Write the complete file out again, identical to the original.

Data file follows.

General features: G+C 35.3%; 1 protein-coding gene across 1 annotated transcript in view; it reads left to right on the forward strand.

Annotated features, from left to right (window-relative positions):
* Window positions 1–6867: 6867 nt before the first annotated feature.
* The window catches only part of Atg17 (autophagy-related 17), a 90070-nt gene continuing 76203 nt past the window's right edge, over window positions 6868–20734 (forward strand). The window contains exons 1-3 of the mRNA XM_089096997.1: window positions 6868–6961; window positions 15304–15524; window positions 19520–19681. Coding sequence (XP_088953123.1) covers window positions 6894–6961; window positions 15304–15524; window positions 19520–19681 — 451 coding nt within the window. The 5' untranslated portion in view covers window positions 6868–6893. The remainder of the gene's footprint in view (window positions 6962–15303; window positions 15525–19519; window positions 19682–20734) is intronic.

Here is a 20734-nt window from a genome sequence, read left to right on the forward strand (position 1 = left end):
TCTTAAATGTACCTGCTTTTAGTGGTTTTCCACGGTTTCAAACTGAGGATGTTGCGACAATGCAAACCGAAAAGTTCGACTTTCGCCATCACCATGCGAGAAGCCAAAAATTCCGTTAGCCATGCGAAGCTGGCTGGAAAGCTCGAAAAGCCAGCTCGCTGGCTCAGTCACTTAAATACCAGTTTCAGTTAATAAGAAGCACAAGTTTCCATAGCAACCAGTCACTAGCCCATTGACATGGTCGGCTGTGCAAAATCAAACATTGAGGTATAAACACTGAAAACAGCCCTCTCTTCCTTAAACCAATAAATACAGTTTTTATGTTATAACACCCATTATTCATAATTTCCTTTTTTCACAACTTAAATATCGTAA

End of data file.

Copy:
General features: G+C 35.3%; 1 protein-coding gene across 1 annotated transcript in view; it reads left to right on the forward strand.

Annotated features, from left to right (window-relative positions):
* Window positions 1–6867: 6867 nt before the first annotated feature.
* The window catches only part of Atg17 (autophagy-related 17), a 90070-nt gene continuing 76203 nt past the window's right edge, over window positions 6868–20734 (forward strand). The window contains exons 1-3 of the mRNA XM_089096997.1: window positions 6868–6961; window positions 15304–15524; window positions 19520–19681. Coding sequence (XP_088953123.1) covers window positions 6894–6961; window positions 15304–15524; window positions 19520–19681 — 451 coding nt within the window. The 5' untranslated portion in view covers window positions 6868–6893. The remainder of the gene's footprint in view (window positions 6962–15303; window positions 15525–19519; window positions 19682–20734) is intronic.

Here is a 20734-nt window from a genome sequence, read left to right on the forward strand (position 1 = left end):
TCTTAAATGTACCTGCTTTTAGTGGTTTTCCACGGTTTCAAACTGAGGATGTTGCGACAATGCAAACCGAAAAGTTCGACTTTCGCCATCACCATGCGAGAAGCCAAAAATTCCGTTAGCCATGCGAAGCTGGCTGGAAAGCTCGAAAAGCCAGCTCGCTGGCTCAGTCACTTAAATACCAGTTTCAGTTAATAAGAAGCACAAGTTTCCATAGCAACCAGTCACTAGCCCATTGACATGGTCGGCTGTGCAAAATCAAACATTGAGGTATAAACACTGAAAACAGCCCTCTCTTCCTTAAACCAATAAATACAGTTTTTATGTTATAACACCCATTATTCATAATTTCCTTTTTTCACAACTTAAATATCGTAA